Archives for the month of: March, 2013

Policy Interns

In early February, the National Academy of Social Insurance (NASI) hosted their 25th annual policy research conference on “Medicare and Social Security in a Time of Budget Austerity.” It was a two-day event and I gladly participated in one of their several sessions on a Friday afternoon.

The session that I chose to attend was titled “No Benefits If They Won’t Pay for Them: What Young Americans are Willing to Finance.”

The panelists were Hilary Doe from Roosevelt Institute and Brian Collins from Bipartisan Policy Center. The following pressing questions were asked: “Can social insurance address the needs of increasingly diverse generations? If so, what should be done to reach out to younger Americans and engage them in charting the future of Social Security, Medicare, and other social insurance programs?”

Overall, Collins and Doe were both very optimistic about the future of social security and Medicare…

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Why are the states so hesitant about Medicaid expansion?

Policy Interns

Where the States Stand

Figure 1. States position on Medicaid Expansion under the ACA.

Via: The Advisory Board Company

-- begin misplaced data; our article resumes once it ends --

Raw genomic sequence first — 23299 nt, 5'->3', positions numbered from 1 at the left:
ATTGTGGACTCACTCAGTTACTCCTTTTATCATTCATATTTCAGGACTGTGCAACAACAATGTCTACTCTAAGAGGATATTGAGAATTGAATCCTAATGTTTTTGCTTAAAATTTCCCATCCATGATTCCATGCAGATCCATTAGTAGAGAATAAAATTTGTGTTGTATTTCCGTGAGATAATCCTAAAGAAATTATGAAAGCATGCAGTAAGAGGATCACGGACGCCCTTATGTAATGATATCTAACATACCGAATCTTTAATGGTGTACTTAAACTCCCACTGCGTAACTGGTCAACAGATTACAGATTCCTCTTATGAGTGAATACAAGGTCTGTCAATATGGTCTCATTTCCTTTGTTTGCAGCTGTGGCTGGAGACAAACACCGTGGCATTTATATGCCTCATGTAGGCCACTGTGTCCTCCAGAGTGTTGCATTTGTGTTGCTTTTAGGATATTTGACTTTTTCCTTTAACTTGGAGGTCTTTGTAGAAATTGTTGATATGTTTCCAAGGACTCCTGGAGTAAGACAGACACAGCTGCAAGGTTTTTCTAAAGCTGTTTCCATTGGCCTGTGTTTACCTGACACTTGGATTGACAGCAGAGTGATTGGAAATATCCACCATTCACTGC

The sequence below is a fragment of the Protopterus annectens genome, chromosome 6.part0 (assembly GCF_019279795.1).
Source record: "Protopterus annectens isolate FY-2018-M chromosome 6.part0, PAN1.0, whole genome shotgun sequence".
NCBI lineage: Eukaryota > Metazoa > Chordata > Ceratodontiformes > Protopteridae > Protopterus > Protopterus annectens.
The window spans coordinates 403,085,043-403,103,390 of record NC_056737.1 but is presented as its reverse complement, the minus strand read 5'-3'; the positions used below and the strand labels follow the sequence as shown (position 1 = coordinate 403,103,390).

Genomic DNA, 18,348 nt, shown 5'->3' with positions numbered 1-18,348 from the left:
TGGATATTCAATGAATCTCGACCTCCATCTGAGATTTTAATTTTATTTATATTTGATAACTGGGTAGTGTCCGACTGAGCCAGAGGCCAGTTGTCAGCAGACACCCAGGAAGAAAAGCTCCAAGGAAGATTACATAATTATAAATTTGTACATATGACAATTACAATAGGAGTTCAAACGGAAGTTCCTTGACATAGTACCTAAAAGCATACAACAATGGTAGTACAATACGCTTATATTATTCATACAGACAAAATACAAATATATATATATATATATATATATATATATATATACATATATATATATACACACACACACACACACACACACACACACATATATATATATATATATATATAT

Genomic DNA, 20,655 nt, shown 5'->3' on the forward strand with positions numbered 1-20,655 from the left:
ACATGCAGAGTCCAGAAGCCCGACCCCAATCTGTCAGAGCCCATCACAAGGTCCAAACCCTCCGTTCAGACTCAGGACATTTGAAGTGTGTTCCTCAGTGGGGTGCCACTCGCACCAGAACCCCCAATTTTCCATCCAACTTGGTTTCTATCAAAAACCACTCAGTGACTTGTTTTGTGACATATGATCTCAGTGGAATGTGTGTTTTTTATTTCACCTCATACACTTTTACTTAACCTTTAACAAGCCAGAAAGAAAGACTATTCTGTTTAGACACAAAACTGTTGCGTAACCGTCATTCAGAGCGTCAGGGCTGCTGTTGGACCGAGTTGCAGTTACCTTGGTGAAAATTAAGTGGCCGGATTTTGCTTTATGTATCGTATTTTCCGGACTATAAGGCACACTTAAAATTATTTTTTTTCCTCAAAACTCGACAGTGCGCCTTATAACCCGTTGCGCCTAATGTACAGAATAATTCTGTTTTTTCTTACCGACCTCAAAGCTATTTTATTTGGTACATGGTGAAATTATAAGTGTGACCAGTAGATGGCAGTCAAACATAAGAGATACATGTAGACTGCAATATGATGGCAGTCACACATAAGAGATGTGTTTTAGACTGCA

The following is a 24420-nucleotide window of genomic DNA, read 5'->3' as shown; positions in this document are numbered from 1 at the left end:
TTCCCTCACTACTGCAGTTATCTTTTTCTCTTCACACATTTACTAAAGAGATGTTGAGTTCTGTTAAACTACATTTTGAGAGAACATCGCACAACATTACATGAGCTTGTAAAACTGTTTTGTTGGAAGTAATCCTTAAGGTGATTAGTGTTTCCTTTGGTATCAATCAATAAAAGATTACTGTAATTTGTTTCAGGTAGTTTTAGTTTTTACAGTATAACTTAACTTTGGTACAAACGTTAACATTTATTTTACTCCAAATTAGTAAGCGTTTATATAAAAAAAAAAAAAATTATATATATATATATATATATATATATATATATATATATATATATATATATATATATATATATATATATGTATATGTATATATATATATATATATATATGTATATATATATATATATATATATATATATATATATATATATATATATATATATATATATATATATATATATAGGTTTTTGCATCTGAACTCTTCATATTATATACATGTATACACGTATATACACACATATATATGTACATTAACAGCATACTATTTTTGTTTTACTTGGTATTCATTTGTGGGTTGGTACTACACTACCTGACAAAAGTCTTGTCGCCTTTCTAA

To expand, or not to expand Medicaid, that is the question.

Why are some states skeptical about Medicaid expansion and making the assumption that the “plan is [too] costly?” If the states expand their Medicaid program, they would receive federal funds up to 100 percent until 2017 under the ACA. It seems silly that the states would reject the idea of expanding Medicaid programs if it could potentially benefit them financially as a result of the reduction in uncompensated health care costs as well as reducing the number of uninsured individuals.

The purpose of Medicaid expansion under the ACA is to provide broader health coverage to lower-income individuals. States are not required to implement the provisions, however, it is “the single largest source of coverage for nursing home and community-based long-term care.”

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Why is home health service important? It is becoming more prevalent to us as the generation gets older and the aging population continues to increase. It is crucial that policymakers and healthcare providers consider future healthcare alternatives in better improving long term health services to avoid hospital readmissions or to financially alleviate the costs of treating chronic illnesses.

Policy Interns

What does Medicare or home health services mean to you? Is it even relevant?

I’ll tell you why we should care. Not to be the bearer of bad news, but you will eventually grow older and hospital visits will become more frequent. Eventually we will be enrolling in Medicare programs or experiencing at first-hand, various healthcare options for our parents and grandparents. Looking at long-term healthcare plans is as relevant to us today as it will be to us later in life. There is also the fact that you’ve already experienced a new additional 0.9 percent Medicare tax on individual wages, which may potentially heighten your interest.

Home health services originated at the start of the 20th century. They were created to alleviate the burdens of health and social needs for neglected patients. One of the main incentives of home health care is that it reduces overall healthcare…

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